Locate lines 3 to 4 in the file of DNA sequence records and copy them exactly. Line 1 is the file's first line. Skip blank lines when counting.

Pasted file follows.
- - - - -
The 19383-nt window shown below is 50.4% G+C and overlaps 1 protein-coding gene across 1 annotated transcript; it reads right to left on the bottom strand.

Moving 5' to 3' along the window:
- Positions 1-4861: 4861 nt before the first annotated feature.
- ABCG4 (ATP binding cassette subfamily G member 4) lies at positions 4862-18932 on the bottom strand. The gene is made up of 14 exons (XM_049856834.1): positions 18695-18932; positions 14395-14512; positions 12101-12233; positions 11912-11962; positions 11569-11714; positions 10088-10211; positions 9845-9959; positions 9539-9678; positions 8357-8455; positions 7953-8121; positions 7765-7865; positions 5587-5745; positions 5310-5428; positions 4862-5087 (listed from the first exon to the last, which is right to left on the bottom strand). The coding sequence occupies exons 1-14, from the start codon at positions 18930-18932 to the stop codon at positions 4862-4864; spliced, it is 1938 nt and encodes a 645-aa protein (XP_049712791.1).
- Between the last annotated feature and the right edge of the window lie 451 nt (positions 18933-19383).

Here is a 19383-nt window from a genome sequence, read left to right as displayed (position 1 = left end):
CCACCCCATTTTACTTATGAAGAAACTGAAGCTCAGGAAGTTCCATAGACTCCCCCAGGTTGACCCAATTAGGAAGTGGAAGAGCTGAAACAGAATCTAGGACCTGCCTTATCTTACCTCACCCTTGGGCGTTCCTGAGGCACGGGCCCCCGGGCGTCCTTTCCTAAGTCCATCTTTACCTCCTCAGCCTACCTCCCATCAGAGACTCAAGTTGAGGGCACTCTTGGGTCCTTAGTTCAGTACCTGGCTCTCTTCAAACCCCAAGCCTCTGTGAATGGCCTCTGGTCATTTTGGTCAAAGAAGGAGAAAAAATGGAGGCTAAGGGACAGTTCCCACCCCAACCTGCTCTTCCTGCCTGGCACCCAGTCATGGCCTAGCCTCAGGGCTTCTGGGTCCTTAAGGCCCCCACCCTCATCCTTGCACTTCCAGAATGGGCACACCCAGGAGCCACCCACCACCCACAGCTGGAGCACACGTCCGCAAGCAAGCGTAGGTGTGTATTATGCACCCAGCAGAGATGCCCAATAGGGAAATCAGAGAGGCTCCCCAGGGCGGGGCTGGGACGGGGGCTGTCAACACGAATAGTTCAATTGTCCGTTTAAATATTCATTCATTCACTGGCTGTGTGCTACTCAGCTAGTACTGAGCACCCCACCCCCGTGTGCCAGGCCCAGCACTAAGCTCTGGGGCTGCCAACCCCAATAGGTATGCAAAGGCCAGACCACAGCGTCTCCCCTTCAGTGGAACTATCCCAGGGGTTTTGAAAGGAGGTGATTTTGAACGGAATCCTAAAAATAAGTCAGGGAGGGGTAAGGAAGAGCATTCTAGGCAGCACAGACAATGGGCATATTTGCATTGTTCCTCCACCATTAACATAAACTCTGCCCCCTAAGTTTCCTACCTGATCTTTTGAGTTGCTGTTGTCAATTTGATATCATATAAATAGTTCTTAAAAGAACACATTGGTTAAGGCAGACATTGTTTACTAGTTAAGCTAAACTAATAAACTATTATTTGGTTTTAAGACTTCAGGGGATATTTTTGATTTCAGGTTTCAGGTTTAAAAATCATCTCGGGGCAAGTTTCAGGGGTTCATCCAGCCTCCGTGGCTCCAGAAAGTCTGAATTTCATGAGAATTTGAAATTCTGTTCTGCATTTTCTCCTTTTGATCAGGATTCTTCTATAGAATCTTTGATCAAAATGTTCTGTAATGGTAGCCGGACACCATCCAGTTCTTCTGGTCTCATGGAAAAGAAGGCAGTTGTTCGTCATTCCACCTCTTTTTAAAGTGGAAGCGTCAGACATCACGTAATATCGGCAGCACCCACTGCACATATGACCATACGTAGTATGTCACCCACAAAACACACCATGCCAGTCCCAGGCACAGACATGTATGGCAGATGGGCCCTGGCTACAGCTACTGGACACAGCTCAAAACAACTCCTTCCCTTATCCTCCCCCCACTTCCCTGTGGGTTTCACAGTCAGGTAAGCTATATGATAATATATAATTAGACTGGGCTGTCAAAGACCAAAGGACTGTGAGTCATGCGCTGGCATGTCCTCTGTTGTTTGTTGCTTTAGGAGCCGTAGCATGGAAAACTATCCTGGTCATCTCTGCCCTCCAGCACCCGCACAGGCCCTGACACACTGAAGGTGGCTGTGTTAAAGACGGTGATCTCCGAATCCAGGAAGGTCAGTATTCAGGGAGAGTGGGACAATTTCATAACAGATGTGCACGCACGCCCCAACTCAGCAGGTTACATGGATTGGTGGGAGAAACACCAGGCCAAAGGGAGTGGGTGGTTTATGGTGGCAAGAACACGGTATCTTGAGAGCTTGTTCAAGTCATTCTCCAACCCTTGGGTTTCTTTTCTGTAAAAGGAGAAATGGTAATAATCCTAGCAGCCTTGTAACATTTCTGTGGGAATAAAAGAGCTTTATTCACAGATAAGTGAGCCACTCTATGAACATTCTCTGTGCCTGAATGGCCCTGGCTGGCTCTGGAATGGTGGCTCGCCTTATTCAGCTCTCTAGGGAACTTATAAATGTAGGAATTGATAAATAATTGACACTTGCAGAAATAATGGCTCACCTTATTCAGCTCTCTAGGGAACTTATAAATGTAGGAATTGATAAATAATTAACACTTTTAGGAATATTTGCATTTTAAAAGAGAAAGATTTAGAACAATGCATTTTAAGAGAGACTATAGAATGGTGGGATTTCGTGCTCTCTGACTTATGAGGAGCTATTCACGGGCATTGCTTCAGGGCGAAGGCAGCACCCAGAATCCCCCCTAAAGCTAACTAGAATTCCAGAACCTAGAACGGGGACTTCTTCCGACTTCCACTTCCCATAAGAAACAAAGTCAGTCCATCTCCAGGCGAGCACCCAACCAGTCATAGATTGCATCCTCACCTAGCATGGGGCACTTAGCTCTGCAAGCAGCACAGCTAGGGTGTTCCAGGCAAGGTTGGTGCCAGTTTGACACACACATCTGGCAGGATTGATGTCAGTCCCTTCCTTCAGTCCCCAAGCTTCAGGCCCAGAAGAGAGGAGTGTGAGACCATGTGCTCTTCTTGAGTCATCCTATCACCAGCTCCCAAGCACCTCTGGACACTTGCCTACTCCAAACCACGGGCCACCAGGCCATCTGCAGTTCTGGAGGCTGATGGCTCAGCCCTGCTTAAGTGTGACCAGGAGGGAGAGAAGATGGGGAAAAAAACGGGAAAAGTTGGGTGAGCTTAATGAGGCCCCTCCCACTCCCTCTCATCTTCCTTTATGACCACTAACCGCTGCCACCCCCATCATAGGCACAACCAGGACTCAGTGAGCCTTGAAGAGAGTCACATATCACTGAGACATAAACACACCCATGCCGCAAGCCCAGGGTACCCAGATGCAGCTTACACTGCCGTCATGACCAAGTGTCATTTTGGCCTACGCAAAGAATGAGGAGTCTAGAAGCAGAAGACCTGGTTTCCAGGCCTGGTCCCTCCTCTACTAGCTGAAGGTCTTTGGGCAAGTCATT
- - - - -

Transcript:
- Positions 1-4861: 4861 nt before the first annotated feature.
- ABCG4 (ATP binding cassette subfamily G member 4) lies at positions 4862-18932 on the bottom strand. The gene is made up of 14 exons (XM_049856834.1): positions 18695-18932; positions 14395-14512; positions 12101-12233; positions 11912-11962; positions 11569-11714; positions 10088-10211; positions 9845-9959; positions 9539-9678; positions 8357-8455; positions 7953-8121; positions 7765-7865; positions 5587-5745; positions 5310-5428; positions 4862-5087 (listed from the first exon to the last, which is right to left on the bottom strand). The coding sequence occupies exons 1-14, from the start codon at positions 18930-18932 to the stop codon at positions 4862-4864; spliced, it is 1938 nt and encodes a 645-aa protein (XP_049712791.1).